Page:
VisitMississippi welcomes guest blogger Mike Giles. With a unique perspective on Mississippi’s beautiful and diverse outdoors, Mike will share his experiences while helping us get to know some of the men and women enjoying an abundant outdoor life around the state.
Ken Murphy launched his Ranger boat on Okatibbee Lake recently hoping to catch a few deep water bass. Little did he know what was in store for him that fateful Saturday afternoon? This avid bass angler was joined by fishing partner Josh Cameron.
Murphy decided to try a submerged stump field along the old creek run smack dab in the middle of the upper end of the lake, and that’s when things heated up. “We went out on the creek where some stumps lined the creek channel and I started casting a Carolina rig,” Murphy said.
“I pulled that Carolina rig up to a stump, and WHAM, a bass hit it,” he said. “I thought I had a mammoth bass for a few seconds, and then after a bit I knew it was something else. “We were fishing in 16 feet of water and it thumped it just like a bass hit it. When I set the hook I thought I was hung on a stump, but I was really hung on a Volkswagen,” Murphy said in jest!
When that monster blue catfish started stripping out line like a cobia Murphy knew he was in for a battle and got ready for action. “After he started making those big runs and pulling off drag I had Josh raise the big motor and the trolling motor out of the water,” he continued. I knew that if I ever got him close to the boat it was going to be a factor, because he was pulling that 21 foot Ranger boat like it was nothing!”
After about a dozen deep water runs where he stripped line off and Murphy worked to gain some ground on him the big bruiser showed signs of tiring a bit. “I finally got him near the boat and that big joker rolled up on his belly and Josh said ‘Oh My Gosh, how’re we going to get that thing in here?’” Murphy related.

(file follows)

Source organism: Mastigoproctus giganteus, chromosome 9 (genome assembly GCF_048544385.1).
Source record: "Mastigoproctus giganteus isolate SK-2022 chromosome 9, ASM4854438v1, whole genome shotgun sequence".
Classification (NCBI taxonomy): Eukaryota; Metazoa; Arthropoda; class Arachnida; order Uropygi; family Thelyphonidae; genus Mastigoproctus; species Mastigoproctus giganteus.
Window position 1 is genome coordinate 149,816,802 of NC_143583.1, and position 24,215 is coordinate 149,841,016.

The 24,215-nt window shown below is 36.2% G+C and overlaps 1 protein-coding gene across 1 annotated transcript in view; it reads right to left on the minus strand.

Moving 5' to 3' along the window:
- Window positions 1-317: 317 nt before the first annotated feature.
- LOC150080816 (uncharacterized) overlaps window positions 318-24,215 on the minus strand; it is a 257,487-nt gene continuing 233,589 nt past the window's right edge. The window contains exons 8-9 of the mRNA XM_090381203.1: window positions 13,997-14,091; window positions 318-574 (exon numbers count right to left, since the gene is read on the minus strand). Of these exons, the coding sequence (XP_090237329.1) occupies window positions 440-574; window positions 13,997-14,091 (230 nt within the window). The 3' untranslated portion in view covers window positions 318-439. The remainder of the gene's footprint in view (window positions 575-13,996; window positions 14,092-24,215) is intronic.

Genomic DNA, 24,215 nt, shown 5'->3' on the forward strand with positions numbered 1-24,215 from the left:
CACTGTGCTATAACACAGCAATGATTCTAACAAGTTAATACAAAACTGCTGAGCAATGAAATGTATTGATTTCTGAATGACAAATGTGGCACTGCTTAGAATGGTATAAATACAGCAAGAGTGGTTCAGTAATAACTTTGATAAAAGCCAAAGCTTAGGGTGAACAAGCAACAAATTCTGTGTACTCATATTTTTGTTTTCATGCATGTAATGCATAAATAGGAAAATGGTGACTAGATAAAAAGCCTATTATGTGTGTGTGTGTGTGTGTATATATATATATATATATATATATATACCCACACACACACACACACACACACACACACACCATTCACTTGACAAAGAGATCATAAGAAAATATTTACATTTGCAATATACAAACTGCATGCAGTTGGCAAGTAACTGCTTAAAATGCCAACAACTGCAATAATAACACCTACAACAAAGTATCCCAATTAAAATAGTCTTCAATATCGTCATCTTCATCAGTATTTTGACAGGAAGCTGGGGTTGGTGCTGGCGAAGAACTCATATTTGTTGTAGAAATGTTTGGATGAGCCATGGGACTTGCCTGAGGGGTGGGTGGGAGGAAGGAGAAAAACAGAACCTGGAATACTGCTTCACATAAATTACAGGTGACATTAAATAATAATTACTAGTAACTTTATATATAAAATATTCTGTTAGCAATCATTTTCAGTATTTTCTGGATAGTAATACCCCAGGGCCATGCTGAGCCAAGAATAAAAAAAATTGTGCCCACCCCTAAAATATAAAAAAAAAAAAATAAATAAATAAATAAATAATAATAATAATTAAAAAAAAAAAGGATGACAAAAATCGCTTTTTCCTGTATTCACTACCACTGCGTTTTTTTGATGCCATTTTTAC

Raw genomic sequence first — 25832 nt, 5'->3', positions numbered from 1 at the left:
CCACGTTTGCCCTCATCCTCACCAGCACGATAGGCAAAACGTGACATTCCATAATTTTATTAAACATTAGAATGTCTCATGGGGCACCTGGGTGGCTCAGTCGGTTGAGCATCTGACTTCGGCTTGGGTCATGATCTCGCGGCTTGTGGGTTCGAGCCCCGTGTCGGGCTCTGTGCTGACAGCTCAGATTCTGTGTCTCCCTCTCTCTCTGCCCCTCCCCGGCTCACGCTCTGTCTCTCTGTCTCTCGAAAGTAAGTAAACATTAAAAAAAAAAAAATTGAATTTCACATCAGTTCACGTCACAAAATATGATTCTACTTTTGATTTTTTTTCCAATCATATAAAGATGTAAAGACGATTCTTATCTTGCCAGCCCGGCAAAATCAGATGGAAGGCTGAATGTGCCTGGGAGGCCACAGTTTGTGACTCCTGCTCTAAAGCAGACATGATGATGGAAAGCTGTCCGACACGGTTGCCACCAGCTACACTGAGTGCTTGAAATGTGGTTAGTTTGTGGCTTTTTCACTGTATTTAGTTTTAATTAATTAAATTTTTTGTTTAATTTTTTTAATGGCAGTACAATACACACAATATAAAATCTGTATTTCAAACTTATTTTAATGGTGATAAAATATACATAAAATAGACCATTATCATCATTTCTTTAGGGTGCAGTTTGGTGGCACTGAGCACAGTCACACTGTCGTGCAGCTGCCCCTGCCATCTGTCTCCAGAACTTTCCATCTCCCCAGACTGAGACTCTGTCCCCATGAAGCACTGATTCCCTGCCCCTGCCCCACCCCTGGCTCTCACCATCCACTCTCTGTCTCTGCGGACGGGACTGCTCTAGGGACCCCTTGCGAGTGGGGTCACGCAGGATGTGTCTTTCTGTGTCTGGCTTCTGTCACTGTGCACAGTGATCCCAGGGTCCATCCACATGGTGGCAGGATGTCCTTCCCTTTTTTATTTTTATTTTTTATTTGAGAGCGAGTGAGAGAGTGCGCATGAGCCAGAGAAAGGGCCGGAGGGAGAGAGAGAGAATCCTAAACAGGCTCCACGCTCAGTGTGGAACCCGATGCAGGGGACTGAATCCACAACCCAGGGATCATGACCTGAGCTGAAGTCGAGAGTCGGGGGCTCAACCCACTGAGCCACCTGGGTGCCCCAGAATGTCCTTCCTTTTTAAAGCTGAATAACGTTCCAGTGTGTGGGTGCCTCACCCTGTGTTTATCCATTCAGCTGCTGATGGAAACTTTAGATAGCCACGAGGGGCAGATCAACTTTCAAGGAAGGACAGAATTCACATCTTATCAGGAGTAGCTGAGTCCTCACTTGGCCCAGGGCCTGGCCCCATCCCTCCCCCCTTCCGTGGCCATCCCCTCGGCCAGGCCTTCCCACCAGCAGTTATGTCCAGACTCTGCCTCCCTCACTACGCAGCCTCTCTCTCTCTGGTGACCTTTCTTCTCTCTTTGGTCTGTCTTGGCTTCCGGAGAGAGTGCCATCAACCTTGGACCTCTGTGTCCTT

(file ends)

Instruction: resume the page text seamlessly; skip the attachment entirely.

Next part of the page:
“I don’t know but I’ve fought him for 25 minutes and we’re going to get our hands on him if we can.”
But the cat was too big for a net, and wouldn’t even begin to go in the live well if they landed him. What to do? What to do? That was the big question for the two anglers as they certainly didn’t have a gaff on board as used by saltwater anglers.
After he circled the boat several times Murphy used every ounce of skill and knowledge that he’d honed over a lifetime of fishing to wear the monster cat down. Sensing victory was almost his Murphy implored Josh to get ready just as the catfish rolled over next to the boat.
“He rolled over one last time and Josh grabbed him on one side of his gills and I grabbed the other side and we wrestled him into the boat with all the strength we could muster,” Murphy said. Laying the fish on a towel on the boat deck was quite a feat as they continued to restrain the fish from tearing the deck and beating the boat up.
“We ran a rope through his gills and mouth and tied him off to a boat cleat until we subdued him,” he continued. One flop and he’d have been right back in the water.
That fish looked like he had crushers in his mouth,” Murphy said. The fish was estimated at 60 pounds plus as they didn’t have a scale big enough on board to weigh him. “Seeing that huge fish makes me wonder what else is out there, and how much does he eat every day?”
If you’re looking for some fantastic fall catfishing then head to Okatibbee Lake near Meridian, as the fishing will just get better and better.
Mike Giles is an accomplished outdoorsman and award-winning wildlife photographer and author who has gleaned a wealth of knowledge from a lifetime spent in the Southern outdoors. He is also a Life Member of The National Rifle Association and the Bass Anglers Sportsmen’s Society. Mike has been a columnist for The Meridian Star since 1992 and a regular contributor to the Mississippi Sportsman and various magazines with credits in Mississippi Outdoors, Louisiana Sportsman, Mississippi Woods and Waters, Mississippi Game and Fish, NWTF’s Wheeling Sportsmen and others. From bass tournament angler to seminar speaker, Mike is committed to the outdoor life and helping people of all ages and abilities enjoy it to the fullest.